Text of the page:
To describe the feeling of what it is like to play on the field during the biggest sporting event in all of Gig Harbor, is like trying to describe what what your first kiss was like, or what it felt like to have your first girl/boyfriend. the feeling is just beyond surreal. As soon as I saw my first Fishbowl when I was nine years old, I immediately knew that one day I would want nothing more than to be a big part of the community by playing in it.

Others may remember these kinds of games in different ways, but one thing that I know I will remember for the rest of my life, is the atmosphere. Take a second to listen to the song, “Boys of Fall” by Kenny Chesney. It describes it perfectly. It’s the smell popcorn from the stands, the cheering of the rowdy fans, the sound of my ears ringing after I knocked a player on the other side of the ball clean off his feet, the sight of Major Ali dragging a Gig Harbor player into the endzone and there was nothing that the poor Tide could do about it. That is what it is like to play in Fishbowl.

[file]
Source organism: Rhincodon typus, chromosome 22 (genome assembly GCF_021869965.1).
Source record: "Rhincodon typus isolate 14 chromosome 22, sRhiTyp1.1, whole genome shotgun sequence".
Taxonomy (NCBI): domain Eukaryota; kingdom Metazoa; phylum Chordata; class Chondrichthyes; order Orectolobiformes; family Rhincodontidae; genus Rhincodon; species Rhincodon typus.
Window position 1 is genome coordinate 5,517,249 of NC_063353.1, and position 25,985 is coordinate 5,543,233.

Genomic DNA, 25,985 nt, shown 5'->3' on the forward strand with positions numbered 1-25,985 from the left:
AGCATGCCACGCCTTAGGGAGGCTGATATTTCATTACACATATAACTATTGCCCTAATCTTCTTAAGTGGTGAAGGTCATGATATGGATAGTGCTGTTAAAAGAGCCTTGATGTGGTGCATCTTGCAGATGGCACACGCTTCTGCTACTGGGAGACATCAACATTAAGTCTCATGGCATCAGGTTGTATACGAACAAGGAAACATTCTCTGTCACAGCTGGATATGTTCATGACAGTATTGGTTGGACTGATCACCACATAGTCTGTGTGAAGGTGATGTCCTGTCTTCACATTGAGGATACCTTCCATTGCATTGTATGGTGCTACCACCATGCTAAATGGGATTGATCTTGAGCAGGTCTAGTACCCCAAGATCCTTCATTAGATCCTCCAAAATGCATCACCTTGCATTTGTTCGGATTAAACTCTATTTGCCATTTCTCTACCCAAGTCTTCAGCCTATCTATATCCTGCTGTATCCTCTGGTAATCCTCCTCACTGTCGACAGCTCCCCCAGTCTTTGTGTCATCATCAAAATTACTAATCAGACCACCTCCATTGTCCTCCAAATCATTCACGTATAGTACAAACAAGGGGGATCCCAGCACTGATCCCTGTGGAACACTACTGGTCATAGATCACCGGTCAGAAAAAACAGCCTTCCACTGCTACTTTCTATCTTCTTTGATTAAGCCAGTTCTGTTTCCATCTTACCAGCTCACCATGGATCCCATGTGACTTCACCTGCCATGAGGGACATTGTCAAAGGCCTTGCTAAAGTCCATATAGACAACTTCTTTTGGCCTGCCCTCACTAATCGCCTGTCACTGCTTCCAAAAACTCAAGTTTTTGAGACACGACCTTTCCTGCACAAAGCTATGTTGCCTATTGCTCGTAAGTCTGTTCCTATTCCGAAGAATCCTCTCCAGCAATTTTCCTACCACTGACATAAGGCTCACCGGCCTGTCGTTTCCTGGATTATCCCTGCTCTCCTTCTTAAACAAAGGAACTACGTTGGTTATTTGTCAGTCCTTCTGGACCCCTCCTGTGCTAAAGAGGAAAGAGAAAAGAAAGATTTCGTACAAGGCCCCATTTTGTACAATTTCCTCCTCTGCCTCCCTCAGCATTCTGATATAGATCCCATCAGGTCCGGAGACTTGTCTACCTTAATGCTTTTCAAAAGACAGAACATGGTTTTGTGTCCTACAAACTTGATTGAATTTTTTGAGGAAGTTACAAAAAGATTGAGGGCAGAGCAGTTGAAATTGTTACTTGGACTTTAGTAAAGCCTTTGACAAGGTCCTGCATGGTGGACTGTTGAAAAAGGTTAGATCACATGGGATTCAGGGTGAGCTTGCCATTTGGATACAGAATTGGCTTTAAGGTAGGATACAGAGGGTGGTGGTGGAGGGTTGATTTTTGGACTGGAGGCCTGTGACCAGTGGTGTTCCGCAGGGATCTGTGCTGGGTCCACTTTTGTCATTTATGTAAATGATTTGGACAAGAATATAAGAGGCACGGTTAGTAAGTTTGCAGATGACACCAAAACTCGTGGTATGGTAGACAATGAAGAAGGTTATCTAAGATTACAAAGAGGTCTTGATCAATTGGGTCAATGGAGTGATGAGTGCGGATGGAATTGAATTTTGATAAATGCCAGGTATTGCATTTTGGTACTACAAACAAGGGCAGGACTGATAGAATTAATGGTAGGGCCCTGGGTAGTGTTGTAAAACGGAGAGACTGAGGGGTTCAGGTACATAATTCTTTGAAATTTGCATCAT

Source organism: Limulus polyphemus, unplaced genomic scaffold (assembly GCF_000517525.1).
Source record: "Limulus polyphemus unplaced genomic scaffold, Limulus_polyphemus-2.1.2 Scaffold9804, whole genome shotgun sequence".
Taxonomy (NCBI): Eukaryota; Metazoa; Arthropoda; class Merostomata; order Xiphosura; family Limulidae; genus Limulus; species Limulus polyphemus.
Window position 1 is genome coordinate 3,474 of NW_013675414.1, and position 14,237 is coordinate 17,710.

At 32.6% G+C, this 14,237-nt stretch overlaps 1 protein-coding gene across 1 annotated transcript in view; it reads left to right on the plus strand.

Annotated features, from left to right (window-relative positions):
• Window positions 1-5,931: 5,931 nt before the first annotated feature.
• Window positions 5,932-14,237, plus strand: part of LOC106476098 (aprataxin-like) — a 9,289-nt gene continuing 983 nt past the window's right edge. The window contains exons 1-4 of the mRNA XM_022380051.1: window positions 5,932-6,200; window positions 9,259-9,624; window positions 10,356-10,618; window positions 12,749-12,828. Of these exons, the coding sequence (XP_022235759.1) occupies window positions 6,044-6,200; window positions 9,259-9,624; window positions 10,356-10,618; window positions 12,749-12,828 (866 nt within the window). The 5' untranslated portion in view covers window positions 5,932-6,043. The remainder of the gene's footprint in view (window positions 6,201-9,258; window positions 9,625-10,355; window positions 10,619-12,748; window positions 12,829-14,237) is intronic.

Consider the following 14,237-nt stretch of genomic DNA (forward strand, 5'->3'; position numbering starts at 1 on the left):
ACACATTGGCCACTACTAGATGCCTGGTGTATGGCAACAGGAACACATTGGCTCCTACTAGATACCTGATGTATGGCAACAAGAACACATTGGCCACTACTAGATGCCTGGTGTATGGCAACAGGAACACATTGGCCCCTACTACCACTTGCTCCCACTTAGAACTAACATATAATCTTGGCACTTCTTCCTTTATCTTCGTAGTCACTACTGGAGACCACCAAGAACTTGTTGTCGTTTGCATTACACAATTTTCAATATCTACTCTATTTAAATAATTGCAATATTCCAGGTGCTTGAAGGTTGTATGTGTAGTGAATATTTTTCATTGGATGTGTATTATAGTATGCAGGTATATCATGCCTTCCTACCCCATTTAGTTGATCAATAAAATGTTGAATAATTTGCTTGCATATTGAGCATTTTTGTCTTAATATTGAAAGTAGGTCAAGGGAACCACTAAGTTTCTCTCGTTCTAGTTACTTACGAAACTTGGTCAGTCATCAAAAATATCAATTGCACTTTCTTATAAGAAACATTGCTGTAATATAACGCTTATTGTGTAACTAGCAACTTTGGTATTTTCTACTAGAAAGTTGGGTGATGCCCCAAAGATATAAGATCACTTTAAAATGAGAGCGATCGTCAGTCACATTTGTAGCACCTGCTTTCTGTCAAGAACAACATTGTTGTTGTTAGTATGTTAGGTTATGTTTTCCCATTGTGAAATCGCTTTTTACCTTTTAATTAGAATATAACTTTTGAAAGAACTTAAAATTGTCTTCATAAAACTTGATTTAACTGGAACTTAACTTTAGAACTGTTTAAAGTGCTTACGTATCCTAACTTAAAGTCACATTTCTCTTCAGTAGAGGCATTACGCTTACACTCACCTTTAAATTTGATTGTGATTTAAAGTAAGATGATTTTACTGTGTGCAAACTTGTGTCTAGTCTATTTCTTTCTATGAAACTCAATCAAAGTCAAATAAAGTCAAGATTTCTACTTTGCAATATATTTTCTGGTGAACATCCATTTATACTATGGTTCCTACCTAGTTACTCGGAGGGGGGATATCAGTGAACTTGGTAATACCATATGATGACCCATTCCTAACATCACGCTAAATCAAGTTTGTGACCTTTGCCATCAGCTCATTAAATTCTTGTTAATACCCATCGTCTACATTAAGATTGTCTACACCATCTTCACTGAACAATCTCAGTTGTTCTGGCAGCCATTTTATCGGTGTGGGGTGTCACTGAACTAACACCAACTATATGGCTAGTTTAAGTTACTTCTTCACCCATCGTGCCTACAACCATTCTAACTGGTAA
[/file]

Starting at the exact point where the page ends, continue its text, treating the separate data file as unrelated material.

Walking into a sea of green and gold. Overwhelmed by hundreds of faces and volume that exceeds expectations. Yet in this roaring sea, a feeling of unity is felt. I find myself screaming and yelling, hugging and conversing with the fans standing next to me that are here for the very same reason. Fishbowl.

Fishbowl is a football game that brings the community together in a great rivalry. The rivalry stands between the Peninsula Seahawks and the Gig Harbor Tides. The only catch, as much as I would like to say it is all in fun, as a fan I must contradict that statement. Fishbowl is a whirlwind of intensity and at the end of the night whoever ends up on top wins bragging rights for the rest of the year. A prize both schools desire.